Philips Family in Maasailand ~ July 13, 2012

I hope this posting finds you all happy, healthy, and enjoying your summer break!  Can't believe it's already mid-July, but also thankful that I'll be coming home soon!
The Phillips family has just finished their time in wonderful Maasailand before heading off for Switzerland to finish up their world tour! I think I can speak for them when I say they had an unforgettable adventure spending time with Mama Shiela and the beautiful kids of Ronesa!  It's amazing how attached you get to these beautiful Maasai people and saying goodbye is always a tougher on the heart-strings than you expected.  Erik, Missy, Allison, and Lindsey brought with them the gift of music!  They taught the children how to play their very own recorders.  It was hilarious watching them manipulate these strange new "lollipops," but heartwarming also to see their smiles when learning something very new.  They have never seen or heard such instruments and even the teachers were very intent on learning how to play, especially so that they can continue teaching the kids long after we are gone.  Attached to each flute was a tag with their name on it and a very special message from our friends back home who donated their funds to purchase the flutes.  What a gift you have all given to them, but more importantly, you've encouraged them to learn and reminded them how much they are valued.  THAT is priceless, given the circumstances of many of our students at Ronesa. Thank you so much Phillips family for your time, efforts, love, and talents you so graciously shared with the Maasai children and community.  I know they will never forget you and now you too have your own stories to share about Shaffer'sister school in Africa!
Of the 50 children at Ronesa, there are 18 of them who we consider to be very "distressed children."  Many of them come from Polygamist familie,s and due to the sheer size, they are often neglected or go hungry. Others come from single-family homes where often their mother is not much older than they are, had been raped, and subsequently are on their own raising their child(ren). Such is the case with Mishel, a 4 year old at Ronesa.  I visited her grandmother's home to see what her living conditions were like.  While sipping Chai in her boma I had to fight the tears as she explained to me that she had to secretly send her 15 year old daughter, (mother of Mishel) away to secondary school to protect her from being sold into marriage by her father for more goats and cows. She is very behind on paying for the fees, but thankfully the school has agreed to keep the girl there for now because they know what will happen to her if she returns to her mother's home.  The grandmother's  beadwork is the only source of income she has to not only keep her daughter safe, but to also raise her granddaughter.  Twice she had to walk away from me to regain her composure as it is inappropriate to cry in public. Sadly, this is a pretty typical story, but there is hope out there also as children are being educated!  With education comes knowledge!  With knowledge comes empowerment! With empowerment, comes change! They have a long ways to go, but already the girls are learning to stand up for themselves, despite the severe costs.........many are fighting for a better life and they are not alone!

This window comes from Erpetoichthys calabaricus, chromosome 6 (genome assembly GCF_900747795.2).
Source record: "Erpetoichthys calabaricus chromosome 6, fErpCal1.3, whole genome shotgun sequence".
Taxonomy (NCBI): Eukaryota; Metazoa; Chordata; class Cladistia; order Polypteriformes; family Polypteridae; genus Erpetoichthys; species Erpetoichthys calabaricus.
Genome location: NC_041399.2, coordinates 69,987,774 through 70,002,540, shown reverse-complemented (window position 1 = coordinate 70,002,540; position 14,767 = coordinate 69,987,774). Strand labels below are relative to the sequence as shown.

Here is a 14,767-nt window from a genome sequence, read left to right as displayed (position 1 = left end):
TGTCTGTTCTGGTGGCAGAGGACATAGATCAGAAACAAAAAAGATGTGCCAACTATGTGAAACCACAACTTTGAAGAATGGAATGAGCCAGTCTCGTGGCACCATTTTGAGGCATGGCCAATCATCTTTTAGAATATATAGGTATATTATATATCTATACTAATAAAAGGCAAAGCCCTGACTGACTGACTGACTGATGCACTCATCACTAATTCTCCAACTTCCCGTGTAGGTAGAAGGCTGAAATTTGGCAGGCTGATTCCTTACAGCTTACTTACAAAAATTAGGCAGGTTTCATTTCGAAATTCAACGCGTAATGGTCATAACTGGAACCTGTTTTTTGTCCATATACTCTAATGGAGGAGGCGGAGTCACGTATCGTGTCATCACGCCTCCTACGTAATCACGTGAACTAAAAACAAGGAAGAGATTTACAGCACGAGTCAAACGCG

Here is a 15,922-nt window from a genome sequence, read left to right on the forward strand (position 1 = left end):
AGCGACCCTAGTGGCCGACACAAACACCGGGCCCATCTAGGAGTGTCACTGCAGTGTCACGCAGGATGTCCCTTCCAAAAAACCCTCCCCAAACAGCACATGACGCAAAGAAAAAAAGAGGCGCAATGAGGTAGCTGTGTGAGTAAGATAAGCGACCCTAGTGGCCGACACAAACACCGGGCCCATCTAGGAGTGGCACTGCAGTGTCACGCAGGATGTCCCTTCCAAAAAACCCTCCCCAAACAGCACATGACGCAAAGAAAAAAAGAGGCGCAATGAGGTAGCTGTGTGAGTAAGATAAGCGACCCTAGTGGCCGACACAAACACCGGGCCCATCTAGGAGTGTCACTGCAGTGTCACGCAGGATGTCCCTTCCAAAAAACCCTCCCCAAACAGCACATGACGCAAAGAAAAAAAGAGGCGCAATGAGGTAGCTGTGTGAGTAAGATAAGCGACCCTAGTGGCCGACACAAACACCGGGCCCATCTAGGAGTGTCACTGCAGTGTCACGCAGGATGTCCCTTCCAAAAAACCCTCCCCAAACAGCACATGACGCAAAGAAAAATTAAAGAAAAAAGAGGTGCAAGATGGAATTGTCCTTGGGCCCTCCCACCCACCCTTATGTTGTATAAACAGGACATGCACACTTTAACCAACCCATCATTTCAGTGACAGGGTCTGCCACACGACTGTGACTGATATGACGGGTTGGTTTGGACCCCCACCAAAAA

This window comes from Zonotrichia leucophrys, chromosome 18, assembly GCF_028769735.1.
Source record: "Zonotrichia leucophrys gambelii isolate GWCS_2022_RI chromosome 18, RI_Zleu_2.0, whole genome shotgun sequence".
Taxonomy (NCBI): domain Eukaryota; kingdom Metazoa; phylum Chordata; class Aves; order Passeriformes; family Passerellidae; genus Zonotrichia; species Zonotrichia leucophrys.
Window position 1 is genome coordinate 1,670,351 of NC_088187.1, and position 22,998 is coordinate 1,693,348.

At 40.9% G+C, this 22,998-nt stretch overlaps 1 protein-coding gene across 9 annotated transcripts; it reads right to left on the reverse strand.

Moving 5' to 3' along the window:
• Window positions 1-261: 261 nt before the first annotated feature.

The rest of the pictures are from our very "Special Occasion."  This is a day the Rosesa community set aside to honor and thank everyone from Shaffer for supporting their school and loving them from the other side of the world.  While this event was overwhelming, humbling, and over the top, it is very apparent that this is what they do when they want to show their appreciation and love for their dear Mzungus! (white-faced people) The 11 hour event started with an "invitation," to watch the 5 goats being slaughtered. While disturbing at first, it was actually very fascinating to see how they use every part of the goat is used. They even feed the liver to the mother of the goat slaughtered as a token of thanks. It was actually an honor to witness such an event as Mzungus are normally not allowed that close to Maasai men in their glory! We were just thankful they didn't ask us to drink the blood with them! Phew!
At the event, I was presented with a traditional Maasai dress and expected to wear it........really?! I was sure to thank them during my speech for not laughing at my whiteness while trying to look Maasai.  It was clear that they appreciated my wearing it and only further solidified my(our) acceptance as part of their community.  We took the time to pass out shoes, uniforms, and bags to the students. They in turn,  amazed their parents with their ENGLISH poetry and drama which took first place at their recent Maasai Trade show!  This is pretty amazing given that it's their 3rd language that they are learning. A pastor was invited to give a message, a famous Kenyan singer came up to entertain us with a few amazing songs, maasai woman and children danced in our honor, long lines of Maasai adorned us with jewelry, we planted several trees around the compound, and the countless speeches given made us laugh at how much Kenyans love to talk.  They even recognized all the in-laws and people in the audience who had come to the event besides the parents and many of them went forward to "just greet the people with something to say." It was hilarious!
So, I am once again in Nairobi after escorting the Phillips family and will head back up to Maasailand tomorrow for my final days there.  I look forward to wrapping up this amazing adventure, prepare for my return home, and will hope once again to return next summer with another adventurous group of people from home! Just puttin' it out there............hint, hint?!
Love, hugs, and blessings!
Julie